Light in Dark Hours!

George Everard, 1885

"But David encouraged himself in the Lord his God." 1 Samuel 30:6

It was one of the very darkest moments in David's chequered life. North, south, east, and west wherever he looked, black clouds covered the sky. At the moment to which these words refer, he had not one single ray of earthly comfort to cheer him. He was an exile from his own land for fear of Saul; he comes back to his home at Ziklag to find it burnt with fire. The Amalekites have invaded the land, and have taken captive his wives, his sons and daughters, and have spoiled him of all he possessed. His men also had suffered no less; so "David and the people lifted up their voice and wept until they had no more power to weep."

But the prospect grows darker still. More trouble comes on apace. David's own followers turn against him. Though their captain and their best friend, though no fault of his had caused their loss yet they look upon him as an enemy and speak of stoning him. Then shines out like a bright lamp, the faith of this man of God. No comfort, no beam of hope, no friendly voice, no bit of sunshine or blue sky anywhere around but faith pierces the darkness and sees light beyond. He flies to God, and hides in Him. He knows that in Jehovah he has a strong castle, a high tower, a safe dwelling-place, and to this he immediately turns.

"David encouraged himself in the Lord his God." He thought of marvelous deliverances from the spear of Saul. He thought of the faithful care and mighty help that had never yet failed him. He knew that God was his own God, who had made him great and sure promises. So in the hour of greatest distress he trusted and was not afraid.

And God honored him for his brave and constant faith. We hear no more of his men stoning him. He traced the path of the enemy, and came upon them unawares, and recovered all. Nothing was lacking, and moreover he took great spoil. He found that "man's extremity is God's opportunity." His faith in God was strengthened, and he could go on his way rejoicing.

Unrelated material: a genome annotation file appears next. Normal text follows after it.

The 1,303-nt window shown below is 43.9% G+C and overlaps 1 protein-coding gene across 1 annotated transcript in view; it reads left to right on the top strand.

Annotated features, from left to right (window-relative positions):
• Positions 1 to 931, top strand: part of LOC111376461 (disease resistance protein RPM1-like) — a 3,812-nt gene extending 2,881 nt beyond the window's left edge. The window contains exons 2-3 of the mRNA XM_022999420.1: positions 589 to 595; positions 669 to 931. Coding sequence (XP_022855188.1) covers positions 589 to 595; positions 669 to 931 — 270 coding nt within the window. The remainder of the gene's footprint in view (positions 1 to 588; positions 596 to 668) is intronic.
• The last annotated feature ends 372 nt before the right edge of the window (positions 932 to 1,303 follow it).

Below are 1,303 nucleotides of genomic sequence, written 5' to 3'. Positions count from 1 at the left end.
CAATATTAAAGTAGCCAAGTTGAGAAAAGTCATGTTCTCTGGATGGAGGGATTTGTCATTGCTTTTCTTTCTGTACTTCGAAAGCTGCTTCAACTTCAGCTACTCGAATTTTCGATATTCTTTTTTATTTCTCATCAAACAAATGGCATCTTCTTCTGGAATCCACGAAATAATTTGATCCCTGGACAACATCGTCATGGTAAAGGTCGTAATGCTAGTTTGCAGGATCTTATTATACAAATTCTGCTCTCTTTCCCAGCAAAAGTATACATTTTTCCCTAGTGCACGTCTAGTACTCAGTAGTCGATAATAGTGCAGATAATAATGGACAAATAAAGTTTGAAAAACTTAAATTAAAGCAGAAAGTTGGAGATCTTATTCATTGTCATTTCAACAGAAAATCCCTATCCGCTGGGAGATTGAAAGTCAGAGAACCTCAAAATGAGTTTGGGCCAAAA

I take this subject because I know that it has a lesson for school-boys. From my recollections of olden times, I know there are hours in school life when everything looks dark and cheerless. Sometimes a lad finds life a burden, from petty persecutions which he cannot escape. There may be some natural infirmity or peculiarity about him. His appearance, or speech, or manner has something about it that causes remark. Or envy at his success makes him enemies or his carefulness to avoid evil is a silent reproach to his school-fellows. Something or other feathers the shaft, and he meets with perpetual annoyance. It is nothing very great as seen by an outsider, but it is very real and trying to the lad himself.

Like flies, gnats, or mosquitoes, which you cannot drive away there come little irritations, vexations, and annoyances, rubs and cuttings, speeches and misrepresentations of what you say why, a great, heavy sorrow would be nothing compared to these daily provocations which he must bear, and for which there is no help.

Or a lad's trial may take another shape. He may fail in his studies with the very best desires, and after his most persistent efforts; so he may lose the position or the prize which he has set his heart on obtaining. He may seem neglected by the tutor, and imagine that cleverer lads get more care and attention than himself.

Or his own home may be the cause of his sorrow. There may come a great blow. He may lose a beloved parent to whom he owes everything or a favorite sister. Or there may be a secret trial in the family that weighs down his spirit, though he cannot speak of it to anyone.

I know not what your trial may be, my young friend but is there not something at times that sadly mars your peace? Make David's resource your own. Fly to God for help and comfort. Many a lad repines and murmurs, and flies from God but you must fly to Him. However sinful and unworthy, do not try to hide from God, but by faith in Christ make Him your shelter and hiding-place. Like David, you must know God as your own God. And you can only do this by trusting in the Savior's name, and in His all-sufficient mediation. Then you will be near and dear to Him as the apple of His eye.

Encourage yourself in God. Whatever you lose, whatever you lack He will supply all you need. All things in earth and Heaven are His, and if you trust in Him, no good thing will He withhold.

Encourage yourself in God. Though beset with foes and fears, though disappointed and downcast, though standing alone like a pillar in the desert yet hope in God. He is the Father of the fatherless, and the Friend of the friendless, and lifts up those that are bowed down. "If God is for us, who," or what, "can be against us?"

Encourage yourself in God. Though it be midnight with your soul, though neither moon nor stars appear yet all things come to him who waits on God. He can turn the valley of Achor into a door of hope, and give you thence vineyards of joy.

Never was Joseph so near the throne as when in the dungeon. Therefore cast anchor in the dark, and hope to the end. "I shall yet praise Him who is the health of my countenance, and my God!"